Trump’s tweets came as administration officials are working to reassure allies that they were working to minimize supply risks to global supply after allowing sanctions waivers, given to some of Iran’s top oil buyers, to expire in early May.
“We’re doing everything we can to ensure you have adequate crude imports,” Secretary of State Mike Pompeo said during a speech in India last Wednesday.
State’s top official on Iran policy met Friday with the secretary general of the International Maritime Organization to discuss “the importance of safeguarding freedom of navigation and promoting maritime security,” according to a State Department statement.
Esper, the acting US defense secretary, said some countries have come to him and expressed interest in pursuing collaborative security efforts in the Persian Gulf.
“And I think over time we will develop that,” he said.
Greenert said similar international maritime security coalitions have been formed over the past two decades, including counter-terrorism task forces formed following the September 11 attacks, a counter-piracy task force, and an international mine task force formed after Iran last threatened to mine the Strait of Hormuz in late 2011.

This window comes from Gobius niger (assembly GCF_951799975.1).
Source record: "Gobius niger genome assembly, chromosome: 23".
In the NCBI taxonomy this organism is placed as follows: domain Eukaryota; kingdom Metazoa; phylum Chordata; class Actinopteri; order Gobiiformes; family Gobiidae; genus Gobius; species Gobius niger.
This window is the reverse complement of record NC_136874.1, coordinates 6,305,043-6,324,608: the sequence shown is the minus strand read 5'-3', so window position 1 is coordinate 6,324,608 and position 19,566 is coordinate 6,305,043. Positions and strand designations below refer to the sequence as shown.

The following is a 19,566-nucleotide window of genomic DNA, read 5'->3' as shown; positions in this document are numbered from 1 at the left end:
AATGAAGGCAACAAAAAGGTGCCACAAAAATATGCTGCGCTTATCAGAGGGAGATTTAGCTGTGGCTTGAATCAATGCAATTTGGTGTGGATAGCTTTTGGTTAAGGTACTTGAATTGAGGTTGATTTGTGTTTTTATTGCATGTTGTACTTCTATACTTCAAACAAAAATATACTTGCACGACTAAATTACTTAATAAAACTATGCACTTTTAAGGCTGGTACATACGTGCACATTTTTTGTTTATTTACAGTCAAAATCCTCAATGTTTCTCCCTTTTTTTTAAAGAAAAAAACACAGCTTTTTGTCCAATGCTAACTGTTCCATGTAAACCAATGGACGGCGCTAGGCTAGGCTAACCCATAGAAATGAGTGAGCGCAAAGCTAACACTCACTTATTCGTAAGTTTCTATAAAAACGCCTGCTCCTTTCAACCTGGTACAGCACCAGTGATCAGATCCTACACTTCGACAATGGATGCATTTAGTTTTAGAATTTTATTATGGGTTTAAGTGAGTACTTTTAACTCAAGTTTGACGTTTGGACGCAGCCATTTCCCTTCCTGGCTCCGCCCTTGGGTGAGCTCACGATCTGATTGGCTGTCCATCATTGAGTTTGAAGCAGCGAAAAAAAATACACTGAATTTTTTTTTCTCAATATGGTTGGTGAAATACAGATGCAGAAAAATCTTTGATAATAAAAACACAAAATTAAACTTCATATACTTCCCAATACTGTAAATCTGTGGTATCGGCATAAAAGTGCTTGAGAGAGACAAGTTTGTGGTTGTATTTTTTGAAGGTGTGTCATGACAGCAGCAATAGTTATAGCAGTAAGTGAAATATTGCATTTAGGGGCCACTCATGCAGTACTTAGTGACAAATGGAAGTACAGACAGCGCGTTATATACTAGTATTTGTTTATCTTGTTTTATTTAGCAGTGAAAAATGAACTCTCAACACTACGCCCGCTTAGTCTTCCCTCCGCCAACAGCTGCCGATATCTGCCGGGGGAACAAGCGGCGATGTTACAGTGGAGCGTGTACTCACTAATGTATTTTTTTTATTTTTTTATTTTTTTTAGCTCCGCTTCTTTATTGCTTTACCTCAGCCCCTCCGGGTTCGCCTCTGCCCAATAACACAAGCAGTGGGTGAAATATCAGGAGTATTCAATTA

“We’ve done this before — the commitment of nations has been out there before, but each has their particulars on what they’re willing to do in this coalition,” Greenert said.
Amy Myers Jaffe, director of the Council on Foreign Relations’ energy security and climate program, said it may be easier to build an international security coalition against Iran now than it was a decade or more ago due to the global oil and gas glut, since Asian and European companies may be less concerned about losing their energy investments in Iran due to current market conditions.
“Basically, they can look at their investments now, and say ‘Who cares?’” Jaffe said.
US imports of crude oil from Persian Gulf countries averaged less than 1.05 million b/d in March, down from a peak of nearly 3.08 million b/d in April 2003, according to the US EIA. US oil output has grown to more than 11.9 million b/d from about 5.73 million b/d over the same time period, according to EIA data.
But both Greenert and Blair dismissed Trump’s idea that the US could lessen its maritime security role in the Middle East since it is producing record amounts of oil and importing less.
“These are countries and, in many cases allies, [moving oil through the strait] that we need to have healthy economies… so those straits are key to that,” Greenert said. “We have not tailored our commitment to the Arabian Gulf specifically in proportion to our need for oil, or our import of oil. It’s really a matter of keeping that strait open for the benefit of the global economy.”
And Kauzlarich with George Mason said it would be impossible for a country to only protect the oil it plans to import, as Trump’s tweets suggested.
“Well, that isn’t the way oil gets shipped,” he said. “It gets on tankers that have flags of places as far removed as Liberia and Malta that have nothing to do with the country receiving the energy.”